Pakistan’s reputation in West to plummet after Taliban takeover of Afghanistan

Pakistan, nominally a US partner in the war against terrorism, sees the Taliban’s victory as its own in Afghanistan. Jane Perlez, in an article in The New York Times said that Pakistan’s already shaky reputation in the West is likely to plummet now, as the Taliban take over Afghanistan.

Islamabad [Pakistan], August 27 : Calls to sanction Pakistan have already circulated on social media. Moreover, amid the absence of foreign financing, Pakistan will have to rely on a jihadist drug trade encouraged by the new rulers in Kabul. A Taliban-run state on its border will no doubt embolden Taliban and other Islamist terrorists in Pakistan itself, said Perlez.
Pakistan was ostensibly America’s partner in the war against Al Qaeda and the Taliban. Its military won tens of billions of dollars in American aid over the last two decades, even as Washington acknowledged that much of the money disappeared into unaccounted sinkholes.
In the last three months as the Taliban swept across Afghanistan, the Pakistani military waved a surge of new fighters across the border from sanctuaries inside Pakistan, tribal leaders have said. It was a final coup de grace to the American-trained Afghan security forces, said Perlez.
“The Pakistanis and the Inter-Services Intelligence (ISI) think they have won in Afghanistan,” said Robert L Grenier, a former Central Intelligence Agency (CIA) station chief in Pakistan. But, he warned, the Pakistanis should watch what they wish for. “If the Afghan Taliban becomes leaders of a pariah state, which is likely, Pakistan will find itself tethered to them.”
Perlez also said that Pakistan is not only the real winner. Pakistan, along with China is helping fill the space the Americans have vacated in Afghanistan after the Taliban takeover. The embassies of the two nations have remained open since the Taliban seized Kabul.
A Pakistani protege, Khalil Haqqani, a Taliban leader who was a regular visitor to Pakistan’s military headquarters in Rawalpindi, is one of the new rulers of Afghanistan, reported The New York Times.
Known to American intelligence as the Taliban emissary to Al Qaeda, Haqqani showed up in Kabul last week as their new chief of security, brazenly armed with an American-made M4 rifle, with a protection squad dressed in American combat gear.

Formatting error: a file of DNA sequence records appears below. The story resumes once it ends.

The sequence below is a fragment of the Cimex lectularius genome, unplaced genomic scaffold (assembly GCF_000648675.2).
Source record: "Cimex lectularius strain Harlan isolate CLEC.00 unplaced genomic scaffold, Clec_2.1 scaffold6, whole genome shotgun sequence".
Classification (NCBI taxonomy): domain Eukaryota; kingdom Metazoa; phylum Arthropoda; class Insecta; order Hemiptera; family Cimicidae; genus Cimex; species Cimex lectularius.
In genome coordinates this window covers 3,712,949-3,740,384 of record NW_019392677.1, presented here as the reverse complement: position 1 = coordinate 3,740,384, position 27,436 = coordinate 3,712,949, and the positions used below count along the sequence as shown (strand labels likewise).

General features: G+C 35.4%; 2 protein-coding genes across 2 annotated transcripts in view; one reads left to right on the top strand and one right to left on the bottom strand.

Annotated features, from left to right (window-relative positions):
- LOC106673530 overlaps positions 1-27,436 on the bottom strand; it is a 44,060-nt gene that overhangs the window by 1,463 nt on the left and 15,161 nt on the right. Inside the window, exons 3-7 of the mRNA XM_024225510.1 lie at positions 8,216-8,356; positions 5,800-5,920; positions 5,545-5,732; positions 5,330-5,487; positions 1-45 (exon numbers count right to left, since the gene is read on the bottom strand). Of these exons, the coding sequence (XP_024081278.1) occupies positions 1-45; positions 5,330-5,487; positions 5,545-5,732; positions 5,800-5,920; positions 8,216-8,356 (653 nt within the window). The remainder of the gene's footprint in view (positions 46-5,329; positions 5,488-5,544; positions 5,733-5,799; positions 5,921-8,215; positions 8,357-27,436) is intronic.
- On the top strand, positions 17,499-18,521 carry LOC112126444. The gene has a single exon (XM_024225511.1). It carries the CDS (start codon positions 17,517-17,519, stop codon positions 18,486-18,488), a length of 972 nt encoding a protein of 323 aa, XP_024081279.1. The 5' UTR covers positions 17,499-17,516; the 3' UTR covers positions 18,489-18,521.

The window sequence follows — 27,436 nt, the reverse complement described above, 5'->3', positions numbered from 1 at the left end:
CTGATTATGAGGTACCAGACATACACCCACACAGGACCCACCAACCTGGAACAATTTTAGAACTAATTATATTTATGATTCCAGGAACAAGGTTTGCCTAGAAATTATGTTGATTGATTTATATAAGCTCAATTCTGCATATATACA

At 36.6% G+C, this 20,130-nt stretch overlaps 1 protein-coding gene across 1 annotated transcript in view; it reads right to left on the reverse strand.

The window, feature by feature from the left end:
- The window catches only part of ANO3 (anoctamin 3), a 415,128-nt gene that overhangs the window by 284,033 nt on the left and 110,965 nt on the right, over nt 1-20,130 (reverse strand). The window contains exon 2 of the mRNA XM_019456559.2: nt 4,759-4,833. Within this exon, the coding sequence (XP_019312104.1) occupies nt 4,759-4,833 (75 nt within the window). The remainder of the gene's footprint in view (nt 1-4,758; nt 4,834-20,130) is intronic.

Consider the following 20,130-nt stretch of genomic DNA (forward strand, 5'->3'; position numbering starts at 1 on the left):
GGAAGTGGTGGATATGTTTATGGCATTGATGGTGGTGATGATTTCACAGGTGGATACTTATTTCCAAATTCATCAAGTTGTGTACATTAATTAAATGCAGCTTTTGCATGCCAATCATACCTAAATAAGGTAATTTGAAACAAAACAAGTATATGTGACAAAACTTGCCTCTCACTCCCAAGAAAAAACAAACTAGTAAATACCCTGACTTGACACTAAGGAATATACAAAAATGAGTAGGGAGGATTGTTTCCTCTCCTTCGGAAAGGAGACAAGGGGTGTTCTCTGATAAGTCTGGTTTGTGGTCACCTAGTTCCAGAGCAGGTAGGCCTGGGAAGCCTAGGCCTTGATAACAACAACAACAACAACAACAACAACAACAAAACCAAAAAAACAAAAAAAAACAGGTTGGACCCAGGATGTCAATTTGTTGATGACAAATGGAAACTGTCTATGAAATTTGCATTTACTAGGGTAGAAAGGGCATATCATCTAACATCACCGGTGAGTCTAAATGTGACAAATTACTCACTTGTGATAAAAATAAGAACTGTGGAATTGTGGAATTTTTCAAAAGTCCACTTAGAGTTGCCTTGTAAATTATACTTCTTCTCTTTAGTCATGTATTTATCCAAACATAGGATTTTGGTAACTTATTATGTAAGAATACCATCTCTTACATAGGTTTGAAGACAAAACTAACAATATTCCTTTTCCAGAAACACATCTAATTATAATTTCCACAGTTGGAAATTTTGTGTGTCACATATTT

The nexus between the Pakistanis and the victorious Haqqani was indisputable and indispensable to the Taliban victory, said Douglas London, a former CIA counterterrorism chief for South and Southwest Asia.
The head of the Pakistani army, Qamar Javed Bajwa, and the head of the ISI, Hameed Faiz, met with Haqqani on a “recurring basis,” London said. The extended Haqqani family has long been known to live in the largely ungoverned areas of Pakistan along the Afghan border, reported The New York Times.
Pakistan’s help, he said, encompassed a gamut of services. Safe havens in the borderlands of Pakistan, particularly in the city of Quetta, sheltered Afghan Taliban fighters and their families.
Medical services treated wounded fighters, sometimes in hospitals in the major cities, Karachi and Peshawar. Free rein for the Haqqanis to run lucrative real estate, smuggling and other businesses in Pakistan kept their war machine churning, reported The New York Times.
The ISI also provided the Taliban with assets that elevated their international status. The Taliban leader Abdul Ghani Baradar travelled on a Pakistani passport to attend peace talks in Doha, Qatar, and to meet in Tianjin, China, with Wang Yi, the Foreign Minister.

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